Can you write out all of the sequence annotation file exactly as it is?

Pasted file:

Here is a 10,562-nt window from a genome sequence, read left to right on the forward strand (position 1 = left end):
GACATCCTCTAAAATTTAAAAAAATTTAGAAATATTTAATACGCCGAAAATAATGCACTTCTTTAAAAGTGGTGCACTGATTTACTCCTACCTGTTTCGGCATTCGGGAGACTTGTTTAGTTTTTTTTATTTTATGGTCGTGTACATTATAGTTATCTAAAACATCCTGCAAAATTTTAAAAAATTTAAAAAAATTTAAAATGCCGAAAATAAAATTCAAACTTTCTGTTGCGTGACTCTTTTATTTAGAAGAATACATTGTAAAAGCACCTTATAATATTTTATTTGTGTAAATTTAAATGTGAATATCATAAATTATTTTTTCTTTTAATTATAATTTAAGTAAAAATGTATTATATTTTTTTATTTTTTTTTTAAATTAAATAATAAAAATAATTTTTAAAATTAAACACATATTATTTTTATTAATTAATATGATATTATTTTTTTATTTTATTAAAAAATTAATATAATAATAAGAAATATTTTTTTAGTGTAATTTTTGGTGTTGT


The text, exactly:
Here is a 10,562-nt window from a genome sequence, read left to right on the forward strand (position 1 = left end):
GACATCCTCTAAAATTTAAAAAAATTTAGAAATATTTAATACGCCGAAAATAATGCACTTCTTTAAAAGTGGTGCACTGATTTACTCCTACCTGTTTCGGCATTCGGGAGACTTGTTTAGTTTTTTTTATTTTATGGTCGTGTACATTATAGTTATCTAAAACATCCTGCAAAATTTTAAAAAATTTAAAAAAATTTAAAATGCCGAAAATAAAATTCAAACTTTCTGTTGCGTGACTCTTTTATTTAGAAGAATACATTGTAAAAGCACCTTATAATATTTTATTTGTGTAAATTTAAATGTGAATATCATAAATTATTTTTTCTTTTAATTATAATTTAAGTAAAAATGTATTATATTTTTTTATTTTTTTTTTAAATTAAATAATAAAAATAATTTTTAAAATTAAACACATATTATTTTTATTAATTAATATGATATTATTTTTTTATTTTATTAAAAAATTAATATAATAATAAGAAATATTTTTTTAGTGTAATTTTTGGTGTTGT